Impact of Exercise on Older Persons with Osteoarthritis - Article Degenerative Joint Disease; Osteoarthritis arthritis
Clinical Trial: Impact of Exercise on Older Persons with Osteoarthritis
This study is no longer recruiting patients.
Previous studies have found that exercise can reduce pain, improve endurance for physical activities, and improve cardiovascular fitness over time. However, these studies have not looked at the impact of exercise programs for older adults with osteoarthritis or at how long older adults continue exercising after a program is finished. This study will look at the long-term effects of a structured exercise program for people aged 60 or older who have osteoarthritis of the hip or knee. One goal of the exercise program is to encourage older people with osteoarthritis to continue exercising.
We will randomly assign study participants to either the exercise program or a control group that does not do the exercise program. We will monitor participants at the start of the study, at 8 weeks, and every 3 months for 2 years after the program is completed. The exercise program lasts for 8 weeks and includes an exercise part and an educational part led by trained physical therapists. We believe that participants in the treatment (exercise) group will show higher rates of continued exercise and higher functional status over time compared to the group of people who do not participate in the exercise program.
|Condition||Treatment or Intervention||Phase|
|Osteoarthritis || Procedure: Exercise intervention ||Phase II |
MedlinePlus related topics: Osteoarthritis
Study Type: Interventional
Study Design: Prevention, Randomized, Open Label, Active Control, Single Group Assignment, Safety/Efficacy Study
Official Title: Impact of Exercise on Older Persons with Osteoarthritis (OA)
Expected Total Enrollment: 240
Study start: December 1983; Study completion: March 2002
Recent exercise interventions have demonstrated statistically significant short-term improvements in muscle strength, fitness, and physical activity in people under the age of 70. This study seeks to determine if those same benefits can be achieved in an older population (mean age 84) with osteoarthritis of the hip or knee. The study will examine the long-term effects of a structured exercise program that seeks to promote adherence to continued exercise.
We will randomly assign people who meet the study criteria to the exercise intervention or control group. We will conduct measures at baseline, at 8 weeks, and at 3-month intervals for 2 years following the intervention. The exercise component of the intervention will include lower extremity muscle strengthening, range-of-motion exercises, and fitness walking. An educational component will focus on arthritis self-efficacy and perceived self-reported exercise efficacy. We hypothesize that treatment group participants will exhibit higher rates of adherence to exercise and higher functional status outcomes over time compared to controls.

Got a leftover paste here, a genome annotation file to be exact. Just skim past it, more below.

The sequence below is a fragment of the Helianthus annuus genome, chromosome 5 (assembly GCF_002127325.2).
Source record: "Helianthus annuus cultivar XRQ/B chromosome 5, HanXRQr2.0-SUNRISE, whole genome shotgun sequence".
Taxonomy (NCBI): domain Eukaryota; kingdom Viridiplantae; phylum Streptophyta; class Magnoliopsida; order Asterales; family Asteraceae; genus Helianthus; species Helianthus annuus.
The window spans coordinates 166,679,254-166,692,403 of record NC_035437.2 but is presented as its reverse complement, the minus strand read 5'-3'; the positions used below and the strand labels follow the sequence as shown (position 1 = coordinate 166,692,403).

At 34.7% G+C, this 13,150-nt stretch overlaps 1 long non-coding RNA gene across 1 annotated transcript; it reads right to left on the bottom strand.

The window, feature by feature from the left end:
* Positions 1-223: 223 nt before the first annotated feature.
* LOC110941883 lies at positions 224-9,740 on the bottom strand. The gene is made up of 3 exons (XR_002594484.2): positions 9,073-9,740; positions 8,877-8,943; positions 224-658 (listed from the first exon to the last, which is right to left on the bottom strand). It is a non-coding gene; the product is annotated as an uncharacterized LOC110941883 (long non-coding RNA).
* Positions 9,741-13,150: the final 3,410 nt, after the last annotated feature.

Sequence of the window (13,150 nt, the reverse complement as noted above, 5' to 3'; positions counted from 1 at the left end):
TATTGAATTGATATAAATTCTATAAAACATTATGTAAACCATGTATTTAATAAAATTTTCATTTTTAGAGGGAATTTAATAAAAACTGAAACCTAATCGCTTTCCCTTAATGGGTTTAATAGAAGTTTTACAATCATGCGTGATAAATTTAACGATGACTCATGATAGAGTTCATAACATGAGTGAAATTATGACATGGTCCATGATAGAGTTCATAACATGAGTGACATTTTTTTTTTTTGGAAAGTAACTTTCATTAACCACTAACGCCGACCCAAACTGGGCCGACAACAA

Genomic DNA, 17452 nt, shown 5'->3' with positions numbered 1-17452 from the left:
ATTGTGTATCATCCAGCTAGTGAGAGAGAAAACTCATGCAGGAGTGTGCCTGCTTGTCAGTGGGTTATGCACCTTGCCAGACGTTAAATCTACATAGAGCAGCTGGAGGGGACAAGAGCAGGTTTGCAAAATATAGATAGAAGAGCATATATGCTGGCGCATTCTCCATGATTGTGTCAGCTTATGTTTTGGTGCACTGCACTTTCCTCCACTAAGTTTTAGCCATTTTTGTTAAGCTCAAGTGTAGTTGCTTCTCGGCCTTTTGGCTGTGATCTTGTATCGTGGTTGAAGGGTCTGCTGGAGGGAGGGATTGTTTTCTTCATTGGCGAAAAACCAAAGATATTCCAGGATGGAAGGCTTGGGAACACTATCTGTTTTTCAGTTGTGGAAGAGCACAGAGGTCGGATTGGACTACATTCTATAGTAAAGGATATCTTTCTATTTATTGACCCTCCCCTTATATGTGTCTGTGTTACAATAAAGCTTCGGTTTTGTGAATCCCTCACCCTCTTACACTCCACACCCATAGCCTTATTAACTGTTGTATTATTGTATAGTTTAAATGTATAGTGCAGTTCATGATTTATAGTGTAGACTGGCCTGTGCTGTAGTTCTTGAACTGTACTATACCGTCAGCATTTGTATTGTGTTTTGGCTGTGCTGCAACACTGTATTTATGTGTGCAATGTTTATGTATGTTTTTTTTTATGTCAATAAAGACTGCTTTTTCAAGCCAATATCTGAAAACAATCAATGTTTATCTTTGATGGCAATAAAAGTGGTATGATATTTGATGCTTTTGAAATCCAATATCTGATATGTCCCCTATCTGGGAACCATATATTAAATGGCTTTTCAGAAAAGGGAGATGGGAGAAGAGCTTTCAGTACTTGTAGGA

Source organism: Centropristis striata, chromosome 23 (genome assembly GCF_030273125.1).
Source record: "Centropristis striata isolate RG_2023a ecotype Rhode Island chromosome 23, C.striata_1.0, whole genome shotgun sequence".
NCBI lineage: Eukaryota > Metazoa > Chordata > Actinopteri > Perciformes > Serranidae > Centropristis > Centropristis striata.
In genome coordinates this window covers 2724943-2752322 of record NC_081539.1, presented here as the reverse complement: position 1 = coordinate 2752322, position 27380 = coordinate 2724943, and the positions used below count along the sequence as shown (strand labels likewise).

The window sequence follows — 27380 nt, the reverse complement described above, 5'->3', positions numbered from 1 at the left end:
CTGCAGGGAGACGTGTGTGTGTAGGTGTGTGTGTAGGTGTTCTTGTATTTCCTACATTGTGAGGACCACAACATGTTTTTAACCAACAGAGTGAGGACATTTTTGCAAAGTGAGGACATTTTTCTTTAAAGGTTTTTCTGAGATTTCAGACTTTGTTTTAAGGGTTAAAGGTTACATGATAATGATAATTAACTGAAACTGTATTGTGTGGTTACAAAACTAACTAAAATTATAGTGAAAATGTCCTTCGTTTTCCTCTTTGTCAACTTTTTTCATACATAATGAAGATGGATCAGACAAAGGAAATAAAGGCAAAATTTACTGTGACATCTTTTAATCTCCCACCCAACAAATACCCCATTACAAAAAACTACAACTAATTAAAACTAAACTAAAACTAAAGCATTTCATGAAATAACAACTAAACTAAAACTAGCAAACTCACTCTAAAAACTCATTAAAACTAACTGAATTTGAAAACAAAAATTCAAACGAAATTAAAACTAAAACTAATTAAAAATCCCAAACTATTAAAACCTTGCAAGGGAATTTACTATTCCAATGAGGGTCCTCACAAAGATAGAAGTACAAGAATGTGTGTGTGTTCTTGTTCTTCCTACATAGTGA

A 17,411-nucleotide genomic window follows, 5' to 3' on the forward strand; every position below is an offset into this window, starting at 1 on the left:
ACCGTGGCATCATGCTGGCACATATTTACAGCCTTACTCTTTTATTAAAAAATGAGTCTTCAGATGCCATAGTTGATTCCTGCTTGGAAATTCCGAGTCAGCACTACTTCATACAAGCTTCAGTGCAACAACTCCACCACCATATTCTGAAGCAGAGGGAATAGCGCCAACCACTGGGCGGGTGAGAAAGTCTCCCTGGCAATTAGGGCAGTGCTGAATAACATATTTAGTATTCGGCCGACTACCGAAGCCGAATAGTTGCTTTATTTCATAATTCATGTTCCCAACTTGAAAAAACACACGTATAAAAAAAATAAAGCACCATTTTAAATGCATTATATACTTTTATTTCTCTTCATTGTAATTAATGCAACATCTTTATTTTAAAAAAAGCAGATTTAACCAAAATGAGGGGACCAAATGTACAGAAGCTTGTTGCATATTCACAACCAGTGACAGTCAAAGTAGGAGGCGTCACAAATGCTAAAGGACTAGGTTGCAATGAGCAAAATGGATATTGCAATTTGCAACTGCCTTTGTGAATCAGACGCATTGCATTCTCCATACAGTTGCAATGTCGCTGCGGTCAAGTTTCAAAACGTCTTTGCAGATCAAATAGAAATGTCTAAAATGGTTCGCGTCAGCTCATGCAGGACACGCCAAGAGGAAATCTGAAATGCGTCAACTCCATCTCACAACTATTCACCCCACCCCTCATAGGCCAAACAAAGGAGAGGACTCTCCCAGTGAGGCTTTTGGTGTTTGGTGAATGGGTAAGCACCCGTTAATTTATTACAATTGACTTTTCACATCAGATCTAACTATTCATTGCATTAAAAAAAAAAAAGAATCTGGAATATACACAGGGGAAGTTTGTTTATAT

Ages Eligible for Study: 60 Years and above, Genders Eligible for Study: Both
- 60 years of age or older
- Presence of osteoarthritis of the lower extremities with an American College of Rheumatology functional class rating of I, II, or III
- No other contraindication from a personal physician for participation in the fitness walking
- Lack of moderate-to-severe cognitive impairment as assessed by the Short Portable Mental Status Questionnaire
- Under 60 years of age
- Lack of osteoarthritis of the lower extremities
- Contraindication from a personal physician for participation in fitness walking
- Presence of moderate-to-severe cognitive impairment as assessed by the Short Portable Mental Status Questionnaire
- Steroid injections in either hip or knee within the previous 6 months
- Uncomplicated knee or hip surgery within previous year
- Complicated knee or hip surgery within previous year
- Plans for total knee or hip replacement within the next year
- Rheumatoid arthritis or other systemic inflammatory arthritis
- Diabetes that is not under control
- Current participation in a structured aerobic exercise program
North Park Village, Chicago, Illinois, 60646, United States
Bernard Horwich Jewish Community Center, Chicago, Illinois, 60659, United States
Susan Hughes, Principal Investigator, Center for Research on Health and Aging
Hughes SL, Seymour RB, Campbell R, Pollak N, Huber G, Sharma L. Impact of the fit and strong intervention on older adults with osteoarthritis. Gerontologist. 2004 Apr;44(2):217-28.
Record last reviewed: February 2004
Last Updated: October 13, 2004
Record first received: January 21, 2000
ClinicalTrials.gov Identifier: NCT00000434
Health Authority: United States: Federal Government
ClinicalTrials.gov processed this record on 2005-04-08
Cache Date: April 9, 2005